Ever since we wrote how probiotics are helping save endangered Chinese Panda Bears and fish, we’ve stumbled upon even more interesting research on how probiotics may help the animal kingdom – this time it’s about how probiotics may help save frogs from extinction!
Why do we want to save frogs? Whether they are endangered or threatened, these slippery, slimy amphibians need to be protected just as much as the pandas and fish. They’re definitely not as cute as pandas, nor are they a major food source, at least not here in the U.S. like trout or salmon, but they’re very important to the ecosystem. They are beneficial to us humans because they eat pests and other insects that cause malaria, and they’re prey to a vast range of creatures, from reptiles to birds – and other frogs. If frogs become extinct, it won’t be too long before their predators will follow.
Surprisingly, they are known as an indicator species, meaning that their health is thought to be indicative of the biosphere as a whole. If there are lots of frogs and other amphibians in a habitat, it means the ecosystem is healthy, but once they begin to disappear, it is a sign of pollution and disease. This should serve as an alarm-call to humans that something is drastically wrong in the environment.
Frogs have existed on this planet for several million years, and even though they are constantly under threat, they have managed to survive difficult environmental conditions. Today, many amphibians are on the verge of extinction for one reason or another; but a particularly deadly fungus called Batrachochytrium dendrobatidis, or Bd for short, has wiped out close to 200 amphibians and it’s working its way to killing the rest. One of its victims is a bright yellow and black frog called he Panamanian Golden Frog.
Conservationists have been successful at breeding this frog in captivity, but it’s already extinct in the wild largely because of the deadly clutches of Bd. Captive frogs aren’t likely to survive if they were released back into their natural habitat. Not unless there is a solution.
Perhaps that solution may be in the form of probiotics. In 2006, a team of researchers discovered that there are a few other amphibians (salamanders and another type of frog) that naturally carry a bacterium on their skin, called Janthinobacterium lividum. J. lividum acts like a coat of armor preventing Bd from growing. They wondered if they bathed the laboratory-bred golden frogs with J. lividum, would they too become resistant to the fungus. Could this probiotic bacteria act as an anti-fungal so they could release these frogs back into their natural environment?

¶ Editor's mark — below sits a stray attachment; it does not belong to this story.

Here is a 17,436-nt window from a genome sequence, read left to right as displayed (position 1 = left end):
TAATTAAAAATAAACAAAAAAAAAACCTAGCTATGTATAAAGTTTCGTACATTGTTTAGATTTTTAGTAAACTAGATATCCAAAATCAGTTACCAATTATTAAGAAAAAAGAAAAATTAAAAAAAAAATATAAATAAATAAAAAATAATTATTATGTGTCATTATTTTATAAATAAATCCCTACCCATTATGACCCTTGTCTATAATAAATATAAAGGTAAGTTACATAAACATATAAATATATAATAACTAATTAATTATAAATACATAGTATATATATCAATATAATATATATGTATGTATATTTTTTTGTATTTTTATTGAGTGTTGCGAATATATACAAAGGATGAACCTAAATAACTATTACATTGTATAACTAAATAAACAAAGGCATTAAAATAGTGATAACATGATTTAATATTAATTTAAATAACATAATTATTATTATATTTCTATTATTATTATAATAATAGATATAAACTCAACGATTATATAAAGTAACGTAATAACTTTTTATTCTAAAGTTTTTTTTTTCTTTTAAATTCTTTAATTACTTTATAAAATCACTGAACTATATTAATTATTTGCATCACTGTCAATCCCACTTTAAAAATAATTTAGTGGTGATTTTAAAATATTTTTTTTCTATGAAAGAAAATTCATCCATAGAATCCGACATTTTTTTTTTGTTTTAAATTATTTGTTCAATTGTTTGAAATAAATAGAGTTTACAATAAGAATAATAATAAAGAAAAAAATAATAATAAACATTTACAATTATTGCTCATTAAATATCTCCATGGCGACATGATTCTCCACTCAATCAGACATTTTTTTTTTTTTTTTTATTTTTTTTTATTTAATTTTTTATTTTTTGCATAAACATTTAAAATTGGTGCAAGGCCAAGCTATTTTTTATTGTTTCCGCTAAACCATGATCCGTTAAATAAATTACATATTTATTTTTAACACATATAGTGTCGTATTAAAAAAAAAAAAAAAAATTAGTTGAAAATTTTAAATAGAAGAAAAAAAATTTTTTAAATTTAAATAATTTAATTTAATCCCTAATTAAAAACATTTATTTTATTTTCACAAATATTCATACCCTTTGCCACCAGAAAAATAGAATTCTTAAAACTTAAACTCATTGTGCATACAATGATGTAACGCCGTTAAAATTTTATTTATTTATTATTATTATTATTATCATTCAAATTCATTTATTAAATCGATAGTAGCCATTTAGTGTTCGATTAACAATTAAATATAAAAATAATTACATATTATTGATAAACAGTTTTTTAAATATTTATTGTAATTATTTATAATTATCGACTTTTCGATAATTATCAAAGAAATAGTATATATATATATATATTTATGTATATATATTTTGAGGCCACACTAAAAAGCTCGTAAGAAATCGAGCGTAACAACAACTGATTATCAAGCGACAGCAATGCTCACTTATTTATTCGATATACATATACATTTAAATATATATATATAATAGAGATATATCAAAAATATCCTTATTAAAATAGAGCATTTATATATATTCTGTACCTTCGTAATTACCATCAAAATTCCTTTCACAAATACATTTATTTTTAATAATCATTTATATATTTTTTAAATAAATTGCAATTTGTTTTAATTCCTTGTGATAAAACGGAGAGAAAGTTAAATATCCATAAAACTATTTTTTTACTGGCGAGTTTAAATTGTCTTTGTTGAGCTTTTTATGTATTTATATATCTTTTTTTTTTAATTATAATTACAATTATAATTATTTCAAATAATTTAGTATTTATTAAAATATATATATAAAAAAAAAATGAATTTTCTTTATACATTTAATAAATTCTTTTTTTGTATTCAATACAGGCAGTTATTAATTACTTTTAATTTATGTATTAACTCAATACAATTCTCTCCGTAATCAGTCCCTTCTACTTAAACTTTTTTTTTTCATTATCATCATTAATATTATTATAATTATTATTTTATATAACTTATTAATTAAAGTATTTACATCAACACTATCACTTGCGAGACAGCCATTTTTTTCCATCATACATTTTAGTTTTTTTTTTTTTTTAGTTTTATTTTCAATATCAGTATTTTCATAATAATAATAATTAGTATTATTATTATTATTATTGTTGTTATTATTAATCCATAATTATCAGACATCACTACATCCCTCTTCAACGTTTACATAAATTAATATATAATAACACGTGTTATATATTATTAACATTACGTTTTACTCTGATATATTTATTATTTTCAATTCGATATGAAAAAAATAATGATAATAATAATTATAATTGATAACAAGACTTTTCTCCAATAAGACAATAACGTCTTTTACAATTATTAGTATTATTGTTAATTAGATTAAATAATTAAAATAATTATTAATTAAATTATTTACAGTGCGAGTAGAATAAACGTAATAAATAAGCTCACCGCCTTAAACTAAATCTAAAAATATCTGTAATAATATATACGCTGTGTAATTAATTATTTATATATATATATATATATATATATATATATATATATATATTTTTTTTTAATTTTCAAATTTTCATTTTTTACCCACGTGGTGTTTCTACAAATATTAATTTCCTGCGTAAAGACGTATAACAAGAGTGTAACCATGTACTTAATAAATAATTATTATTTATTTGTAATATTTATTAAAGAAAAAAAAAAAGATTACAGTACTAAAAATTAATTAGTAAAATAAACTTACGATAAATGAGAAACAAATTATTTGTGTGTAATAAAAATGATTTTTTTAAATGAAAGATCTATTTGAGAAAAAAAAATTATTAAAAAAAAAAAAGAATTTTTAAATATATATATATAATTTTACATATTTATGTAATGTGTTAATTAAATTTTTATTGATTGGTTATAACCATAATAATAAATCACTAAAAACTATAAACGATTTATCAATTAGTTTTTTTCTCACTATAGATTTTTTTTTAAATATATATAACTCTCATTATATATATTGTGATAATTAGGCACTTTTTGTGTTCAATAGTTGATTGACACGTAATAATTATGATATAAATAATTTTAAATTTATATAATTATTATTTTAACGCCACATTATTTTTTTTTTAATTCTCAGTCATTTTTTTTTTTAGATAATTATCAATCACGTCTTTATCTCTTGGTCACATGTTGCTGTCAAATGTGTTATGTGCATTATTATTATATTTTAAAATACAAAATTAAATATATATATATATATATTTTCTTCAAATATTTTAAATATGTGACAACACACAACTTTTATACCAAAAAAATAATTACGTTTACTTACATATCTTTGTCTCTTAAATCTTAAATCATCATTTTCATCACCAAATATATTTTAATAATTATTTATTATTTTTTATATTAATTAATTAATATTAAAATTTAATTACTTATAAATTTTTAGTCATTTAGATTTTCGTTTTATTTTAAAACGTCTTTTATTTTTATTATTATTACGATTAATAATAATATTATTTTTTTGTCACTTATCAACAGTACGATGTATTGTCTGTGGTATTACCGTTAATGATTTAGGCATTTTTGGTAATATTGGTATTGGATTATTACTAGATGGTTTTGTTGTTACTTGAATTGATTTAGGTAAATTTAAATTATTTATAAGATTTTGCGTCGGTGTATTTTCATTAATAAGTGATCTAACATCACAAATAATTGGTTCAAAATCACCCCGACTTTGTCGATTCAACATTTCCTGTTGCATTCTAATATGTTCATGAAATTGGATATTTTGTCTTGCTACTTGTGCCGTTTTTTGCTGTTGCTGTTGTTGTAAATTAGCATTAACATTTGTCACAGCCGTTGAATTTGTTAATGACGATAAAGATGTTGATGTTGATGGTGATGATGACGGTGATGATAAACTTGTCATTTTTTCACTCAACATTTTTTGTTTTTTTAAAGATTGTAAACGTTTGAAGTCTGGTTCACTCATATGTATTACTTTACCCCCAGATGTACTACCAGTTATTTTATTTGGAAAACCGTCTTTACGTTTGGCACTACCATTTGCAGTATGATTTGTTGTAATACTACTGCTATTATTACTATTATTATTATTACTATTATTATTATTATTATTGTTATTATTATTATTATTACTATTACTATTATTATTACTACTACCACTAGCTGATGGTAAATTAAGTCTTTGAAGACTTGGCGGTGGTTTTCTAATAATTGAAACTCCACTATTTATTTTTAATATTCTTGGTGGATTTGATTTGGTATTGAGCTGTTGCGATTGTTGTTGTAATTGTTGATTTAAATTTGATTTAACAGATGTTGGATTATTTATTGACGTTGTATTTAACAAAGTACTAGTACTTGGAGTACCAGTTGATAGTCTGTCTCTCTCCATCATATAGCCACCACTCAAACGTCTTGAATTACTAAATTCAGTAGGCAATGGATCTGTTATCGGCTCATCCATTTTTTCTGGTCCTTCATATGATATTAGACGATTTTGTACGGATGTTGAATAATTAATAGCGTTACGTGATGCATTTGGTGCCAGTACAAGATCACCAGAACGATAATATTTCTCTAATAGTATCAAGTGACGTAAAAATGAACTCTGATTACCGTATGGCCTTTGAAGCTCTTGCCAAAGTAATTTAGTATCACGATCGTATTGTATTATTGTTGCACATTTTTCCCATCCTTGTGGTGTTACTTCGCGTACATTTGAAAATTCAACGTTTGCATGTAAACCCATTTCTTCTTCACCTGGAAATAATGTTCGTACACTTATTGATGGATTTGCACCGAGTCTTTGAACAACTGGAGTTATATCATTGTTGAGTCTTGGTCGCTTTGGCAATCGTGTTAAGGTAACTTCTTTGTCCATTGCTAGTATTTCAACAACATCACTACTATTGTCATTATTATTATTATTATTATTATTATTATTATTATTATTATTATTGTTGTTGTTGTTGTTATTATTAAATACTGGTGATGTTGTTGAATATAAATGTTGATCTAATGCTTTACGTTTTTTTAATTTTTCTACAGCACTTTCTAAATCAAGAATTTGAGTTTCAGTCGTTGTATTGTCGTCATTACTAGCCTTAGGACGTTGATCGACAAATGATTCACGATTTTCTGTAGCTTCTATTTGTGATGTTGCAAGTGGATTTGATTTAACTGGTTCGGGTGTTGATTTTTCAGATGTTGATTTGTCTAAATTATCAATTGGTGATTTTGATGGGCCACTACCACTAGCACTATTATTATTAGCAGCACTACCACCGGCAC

Unfortunately, the anti-Bd probiotic didn’t persist on the frogs skin. According to the article, they theorized that maybe because the frogs were from Panama and carried their own unique probiotic microbes, and the bacterium was from California, that it wasn’t a good fit. New samples of other bacteria were collected that were more closely related to the golden frog, and while some of these also stopped Bd from growing in lab tests, the treated frogs survived no longer than untreated ones. The new microbes didn’t seem to make any difference to the frogs existing microbes either. Despite this initially disappointing finding, what they did discover was that five of the frogs bathed in J. lividum managed to clear the fungus on their own, and that was unheard of in golden frogs! Closely studying these frogs, the team discovered they were different than the ones that died. The difference seemed to be in the groups of bacteria found on their skin and the chemicals those bacteria produced. Would these new groups of microbes protect against Bd, or do they resist the fungus on specific skin microbes? If they do protect against Bd, would the frogs survive in their natural habitat?
Questions remain and finding the answers isn’t easy. There are environmental considerations, and what may work on one species may not work on another. Like human probiotics, there does not appear to be a one-size-fits-all solution, and we need to keep pushing the boundaries of bacterial science to find the answer. We are reminded that many, perhaps every single species, depend on probiotic bacteria for their survival. At the same time, we must question where did this deadly fungus come from? Is there something going on in our environment on a broader spectrum that is causing an increased fungal load? Did these frogs used to have probiotic bacteria present that protected them? Have they have lost a probiotic bacterial layer over time? Or is the fungus getting stronger? Time and hard scientific work may reveal some of these answers, and we look forward to learning more.
If you want to learn more or keep up to date with the research on frogs you can follow the study here: http://rspb.royalsocietypublishing.org/content/282/1805/20142881